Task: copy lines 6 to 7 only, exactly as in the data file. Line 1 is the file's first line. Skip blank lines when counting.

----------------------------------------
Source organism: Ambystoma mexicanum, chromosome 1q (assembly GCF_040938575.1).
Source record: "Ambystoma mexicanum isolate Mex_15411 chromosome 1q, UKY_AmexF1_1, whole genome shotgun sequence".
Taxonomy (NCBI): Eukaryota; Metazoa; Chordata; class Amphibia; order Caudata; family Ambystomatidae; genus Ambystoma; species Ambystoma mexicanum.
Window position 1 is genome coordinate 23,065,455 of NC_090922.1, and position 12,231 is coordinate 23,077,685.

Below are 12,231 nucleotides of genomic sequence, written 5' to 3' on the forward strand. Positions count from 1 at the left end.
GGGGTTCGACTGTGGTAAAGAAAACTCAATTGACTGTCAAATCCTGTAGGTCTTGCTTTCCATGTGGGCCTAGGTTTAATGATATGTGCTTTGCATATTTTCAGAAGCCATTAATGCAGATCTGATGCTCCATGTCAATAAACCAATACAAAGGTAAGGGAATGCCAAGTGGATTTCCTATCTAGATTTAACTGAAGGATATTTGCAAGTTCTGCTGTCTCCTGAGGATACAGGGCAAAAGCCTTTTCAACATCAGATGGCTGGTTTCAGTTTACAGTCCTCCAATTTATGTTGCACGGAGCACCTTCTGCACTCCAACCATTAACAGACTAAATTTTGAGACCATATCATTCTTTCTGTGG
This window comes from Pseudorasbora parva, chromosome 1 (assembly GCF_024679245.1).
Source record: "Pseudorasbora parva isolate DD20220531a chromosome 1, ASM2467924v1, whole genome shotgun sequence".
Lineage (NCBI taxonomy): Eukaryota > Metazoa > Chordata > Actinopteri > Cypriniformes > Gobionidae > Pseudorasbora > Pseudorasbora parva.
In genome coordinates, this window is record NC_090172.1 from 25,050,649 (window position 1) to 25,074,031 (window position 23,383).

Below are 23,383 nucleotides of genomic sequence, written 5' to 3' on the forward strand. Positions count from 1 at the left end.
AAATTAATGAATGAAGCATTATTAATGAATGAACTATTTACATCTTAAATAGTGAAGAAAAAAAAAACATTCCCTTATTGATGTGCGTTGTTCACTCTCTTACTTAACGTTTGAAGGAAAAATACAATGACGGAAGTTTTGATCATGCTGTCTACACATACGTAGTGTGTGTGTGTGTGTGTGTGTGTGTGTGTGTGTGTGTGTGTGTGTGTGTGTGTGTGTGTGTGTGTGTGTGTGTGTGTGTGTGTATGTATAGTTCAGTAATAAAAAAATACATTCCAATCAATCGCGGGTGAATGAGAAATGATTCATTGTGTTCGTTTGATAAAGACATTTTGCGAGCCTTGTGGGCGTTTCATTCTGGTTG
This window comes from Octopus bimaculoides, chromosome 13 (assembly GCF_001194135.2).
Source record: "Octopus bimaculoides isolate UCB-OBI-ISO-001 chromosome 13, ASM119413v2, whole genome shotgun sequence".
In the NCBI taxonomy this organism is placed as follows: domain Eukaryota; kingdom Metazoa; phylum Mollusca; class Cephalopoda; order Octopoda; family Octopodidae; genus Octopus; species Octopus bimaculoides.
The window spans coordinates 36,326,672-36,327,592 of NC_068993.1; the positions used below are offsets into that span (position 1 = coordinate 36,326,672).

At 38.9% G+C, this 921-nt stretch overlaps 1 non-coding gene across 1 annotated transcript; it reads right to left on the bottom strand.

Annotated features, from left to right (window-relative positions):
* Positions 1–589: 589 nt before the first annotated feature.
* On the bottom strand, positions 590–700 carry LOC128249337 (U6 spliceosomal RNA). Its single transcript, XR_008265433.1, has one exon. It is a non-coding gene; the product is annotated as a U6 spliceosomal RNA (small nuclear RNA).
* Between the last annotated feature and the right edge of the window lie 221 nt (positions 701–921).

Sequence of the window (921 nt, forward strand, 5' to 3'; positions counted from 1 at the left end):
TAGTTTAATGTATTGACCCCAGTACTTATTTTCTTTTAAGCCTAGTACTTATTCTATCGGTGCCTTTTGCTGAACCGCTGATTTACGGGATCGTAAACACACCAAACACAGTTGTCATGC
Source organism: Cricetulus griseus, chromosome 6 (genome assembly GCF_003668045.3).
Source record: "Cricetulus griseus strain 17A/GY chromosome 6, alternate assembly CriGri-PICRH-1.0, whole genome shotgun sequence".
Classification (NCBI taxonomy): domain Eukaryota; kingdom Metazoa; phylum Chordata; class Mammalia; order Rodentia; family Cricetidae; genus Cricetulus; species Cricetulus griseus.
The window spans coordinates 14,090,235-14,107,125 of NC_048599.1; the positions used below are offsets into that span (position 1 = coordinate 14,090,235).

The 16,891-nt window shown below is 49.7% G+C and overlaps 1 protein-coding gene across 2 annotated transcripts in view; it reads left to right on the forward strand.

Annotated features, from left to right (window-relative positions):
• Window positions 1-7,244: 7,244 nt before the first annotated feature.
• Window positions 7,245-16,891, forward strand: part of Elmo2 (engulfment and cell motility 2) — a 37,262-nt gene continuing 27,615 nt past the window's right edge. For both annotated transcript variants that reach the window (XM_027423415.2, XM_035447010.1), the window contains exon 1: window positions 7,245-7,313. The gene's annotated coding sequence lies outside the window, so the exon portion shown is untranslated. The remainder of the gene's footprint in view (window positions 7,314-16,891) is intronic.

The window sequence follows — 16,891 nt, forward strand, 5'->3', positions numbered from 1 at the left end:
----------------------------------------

GGGGTTCGACTGTGGTAAAGAAAACTCAATTGACTGTCAAATCCTGTAGGTCTTGCTTTCCATGTGGGCCTAGGTTTAATGATATGTGCTTTGCATATTTTCAGAAGCCATTAATGCAGATCTGATGCTCCATGTCAATAAACCAATACAAAGGTAAGGGAATGCCAAGTGGATTTCCTATCTAGATTTAACTGAAGGATATTTGCAAGTTCTGCTGTCTCCTGAGGATACAGGGCAAAAGCCTTTTCAACATCAGATGGCTGGTTTCAGTTTACAGTCCTCCAATTTATGTTGCACGGAGCACCTTCTGCACTCCAACCATTAACAGACTAAATTTTGAGACCATATCATTCTTTCTGTGG
This window comes from Pseudorasbora parva, chromosome 1 (assembly GCF_024679245.1).